Beanstalk Farms stablecoin protocol was relaunched on Aug. 6 with the team working to hopefully reclaim the $100 million market cap of its BEAN stablecoin prior to the hack in April.
Ethereum-based algorithmic stablecoin project Beanstalk Farms has relaunched its protocol just under four months after going offline after suffering a devastating $77 million governance exploit.
The protocol and its governance have been paused since April following the governance exploit and flash loan attack, but were relaunched as of Aug. 6 in an event called the “Replant.”
In an announcement shared with Cointelegraph, Beanstalk said it has come out of the ordeal stronger than ever, likely in reference to protocol’s governance and security.
“Beanstalk has come out on the other end of this ordeal stronger than ever. It is a testament to the creditworthiness of the protocol and its potential to help realize a permissionless future,” said Publius, the developer group behind the BEAN stablecoin and protocol.
Publius stated that it has now moved protocol governance to a community-run multisig wallet until “a secure on-chain governance mechanism can be implemented.”
The team also stated that it has completed two protocol audits from “top not smart contract auditing firms” in Trail of Bits and Halborn.
The spokesperson also highlighted that new application development on the network is already in the works, with the Root Protocol announcing a $9 million seed round on July 26 to develop financial, commerce, and sports betting marketplaces on Beanstalk.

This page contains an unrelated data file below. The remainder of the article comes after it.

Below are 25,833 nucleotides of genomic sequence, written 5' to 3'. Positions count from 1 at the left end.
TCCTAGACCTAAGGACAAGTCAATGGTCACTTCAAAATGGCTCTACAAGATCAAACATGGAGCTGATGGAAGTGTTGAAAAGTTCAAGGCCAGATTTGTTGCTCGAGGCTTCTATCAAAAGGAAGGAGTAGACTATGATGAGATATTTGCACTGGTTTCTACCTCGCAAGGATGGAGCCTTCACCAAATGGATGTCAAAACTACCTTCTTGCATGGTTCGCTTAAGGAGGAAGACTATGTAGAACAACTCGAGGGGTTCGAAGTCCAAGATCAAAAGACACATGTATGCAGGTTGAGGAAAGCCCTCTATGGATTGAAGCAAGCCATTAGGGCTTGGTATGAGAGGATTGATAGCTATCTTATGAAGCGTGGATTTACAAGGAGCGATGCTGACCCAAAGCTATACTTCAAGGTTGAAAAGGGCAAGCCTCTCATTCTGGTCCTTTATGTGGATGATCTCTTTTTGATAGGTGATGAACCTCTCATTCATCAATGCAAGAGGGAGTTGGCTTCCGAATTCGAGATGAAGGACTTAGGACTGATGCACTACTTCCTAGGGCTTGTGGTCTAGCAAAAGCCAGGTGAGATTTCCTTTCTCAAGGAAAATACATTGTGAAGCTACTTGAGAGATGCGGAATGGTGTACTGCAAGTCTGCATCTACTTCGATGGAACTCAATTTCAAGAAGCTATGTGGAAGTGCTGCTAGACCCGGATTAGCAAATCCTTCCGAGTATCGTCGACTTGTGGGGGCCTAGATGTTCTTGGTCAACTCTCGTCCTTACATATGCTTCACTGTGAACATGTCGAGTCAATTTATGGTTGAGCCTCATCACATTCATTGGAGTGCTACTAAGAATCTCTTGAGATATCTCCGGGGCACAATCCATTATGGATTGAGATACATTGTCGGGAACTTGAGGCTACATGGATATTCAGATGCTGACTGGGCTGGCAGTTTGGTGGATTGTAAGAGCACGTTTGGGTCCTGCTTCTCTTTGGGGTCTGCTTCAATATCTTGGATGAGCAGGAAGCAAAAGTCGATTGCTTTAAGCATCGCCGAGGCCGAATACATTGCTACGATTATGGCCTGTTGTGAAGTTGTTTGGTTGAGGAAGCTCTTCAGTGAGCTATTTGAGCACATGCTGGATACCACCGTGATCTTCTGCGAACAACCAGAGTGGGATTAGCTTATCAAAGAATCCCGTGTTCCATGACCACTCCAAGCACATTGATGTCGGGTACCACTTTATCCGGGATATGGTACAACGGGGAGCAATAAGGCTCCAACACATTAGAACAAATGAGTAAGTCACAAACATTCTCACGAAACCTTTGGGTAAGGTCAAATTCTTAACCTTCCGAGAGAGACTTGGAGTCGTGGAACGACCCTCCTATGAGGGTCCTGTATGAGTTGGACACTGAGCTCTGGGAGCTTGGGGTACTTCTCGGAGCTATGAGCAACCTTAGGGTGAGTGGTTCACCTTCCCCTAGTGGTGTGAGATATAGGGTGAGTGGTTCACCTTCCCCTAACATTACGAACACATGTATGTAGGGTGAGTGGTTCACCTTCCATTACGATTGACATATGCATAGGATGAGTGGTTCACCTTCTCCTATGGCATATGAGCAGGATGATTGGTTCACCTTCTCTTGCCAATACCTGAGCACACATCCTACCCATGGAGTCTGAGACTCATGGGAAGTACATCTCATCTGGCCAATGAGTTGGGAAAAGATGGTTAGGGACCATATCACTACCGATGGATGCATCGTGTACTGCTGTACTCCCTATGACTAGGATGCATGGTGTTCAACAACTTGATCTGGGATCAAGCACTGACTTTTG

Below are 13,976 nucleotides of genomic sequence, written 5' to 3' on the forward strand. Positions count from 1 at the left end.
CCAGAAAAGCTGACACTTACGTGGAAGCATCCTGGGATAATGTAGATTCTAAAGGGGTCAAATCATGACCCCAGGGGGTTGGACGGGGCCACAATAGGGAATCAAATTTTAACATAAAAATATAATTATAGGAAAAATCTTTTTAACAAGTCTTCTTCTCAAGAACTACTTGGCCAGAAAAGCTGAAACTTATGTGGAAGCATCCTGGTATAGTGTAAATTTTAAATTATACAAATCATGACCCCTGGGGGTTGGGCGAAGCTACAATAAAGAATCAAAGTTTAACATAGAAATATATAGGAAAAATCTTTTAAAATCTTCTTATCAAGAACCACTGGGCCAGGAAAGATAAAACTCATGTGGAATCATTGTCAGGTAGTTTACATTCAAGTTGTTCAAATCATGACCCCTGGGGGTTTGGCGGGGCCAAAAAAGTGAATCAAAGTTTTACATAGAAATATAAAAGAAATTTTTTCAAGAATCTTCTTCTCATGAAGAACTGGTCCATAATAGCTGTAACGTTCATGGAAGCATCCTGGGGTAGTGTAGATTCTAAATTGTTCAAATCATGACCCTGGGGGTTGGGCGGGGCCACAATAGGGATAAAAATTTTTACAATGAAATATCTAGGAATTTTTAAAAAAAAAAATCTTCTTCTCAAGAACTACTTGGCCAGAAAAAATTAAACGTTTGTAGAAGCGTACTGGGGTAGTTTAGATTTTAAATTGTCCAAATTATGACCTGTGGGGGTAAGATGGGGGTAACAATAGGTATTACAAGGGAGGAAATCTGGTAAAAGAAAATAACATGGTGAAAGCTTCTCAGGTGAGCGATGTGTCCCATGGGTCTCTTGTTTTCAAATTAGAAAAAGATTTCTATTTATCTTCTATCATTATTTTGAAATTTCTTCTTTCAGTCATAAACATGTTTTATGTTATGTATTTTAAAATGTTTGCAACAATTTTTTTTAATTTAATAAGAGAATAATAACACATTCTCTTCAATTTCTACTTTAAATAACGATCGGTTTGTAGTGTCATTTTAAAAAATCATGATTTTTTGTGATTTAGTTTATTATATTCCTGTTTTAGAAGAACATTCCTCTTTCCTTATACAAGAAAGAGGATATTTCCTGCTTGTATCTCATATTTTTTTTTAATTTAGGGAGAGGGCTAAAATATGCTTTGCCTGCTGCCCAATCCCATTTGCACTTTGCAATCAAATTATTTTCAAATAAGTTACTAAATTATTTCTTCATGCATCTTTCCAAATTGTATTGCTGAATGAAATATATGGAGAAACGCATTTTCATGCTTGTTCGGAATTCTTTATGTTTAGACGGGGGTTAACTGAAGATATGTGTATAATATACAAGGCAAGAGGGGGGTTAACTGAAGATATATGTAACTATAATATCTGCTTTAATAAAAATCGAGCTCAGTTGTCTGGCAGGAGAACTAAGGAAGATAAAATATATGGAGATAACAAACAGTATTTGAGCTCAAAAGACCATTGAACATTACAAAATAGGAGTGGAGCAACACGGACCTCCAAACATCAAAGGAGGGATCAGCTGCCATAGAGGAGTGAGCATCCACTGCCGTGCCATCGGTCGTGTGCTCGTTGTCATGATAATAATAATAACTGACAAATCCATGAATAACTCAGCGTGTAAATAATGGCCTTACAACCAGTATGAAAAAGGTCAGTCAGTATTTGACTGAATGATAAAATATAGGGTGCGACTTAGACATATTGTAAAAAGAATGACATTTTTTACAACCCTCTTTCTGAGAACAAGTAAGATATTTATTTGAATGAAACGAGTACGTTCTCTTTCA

Today, Beanstalk Farms is thrilled to announce that Beanstalk has been Unpaused on the one year anniversary of its initial deployment.https://t.co/HxZmwWksZe
— Beanstalk Farms (@BeanstalkFarms) August 6, 2022
The project has a long way to climb back until it’s matching the previous metrics it hit before the hack. In mid-April, Beanstalk’s algo-stablecoin BEAN topped a market cap of $100 million, however at the time of writing the figure stands at just $284,426, with the asset far off the $1 peg at $0.0039, according to data from CoinGecko.
The project has also had limited success clawing back the funds stolen in the April exploit. As of Jun. 5, the project raised $10 million via a fundraiser to restore the stolen funds.
However, as the jury is also still out on algorithmically backed stablecoins, it remains to be seen how sustainable BEAN will be long-term. Publius even highlighted such back in June, as he noted:
“At present, it is unclear whether Beanstalk is good enough to sustain itself in perpetuity. There still remain some inefficiencies in the model. However, Beanstalk is likely good enough to continue to sustain itself in the short term.”
“The thing about a system like Beanstalk is that it works until it doesn’t. You can never actually know if it works, only that it has worked so far. So much uncertainty is scary, particularly without a clear definition of success,” Publius added.
Many projects have come up with various ways to get around collateral requirements and centralization problems associated with launching a scalable stablecoin.
Beanstalk’s variation relies on a decentralized credit facility, decentralized price oracle, and governance community to operate and hover around its intended $1 peg.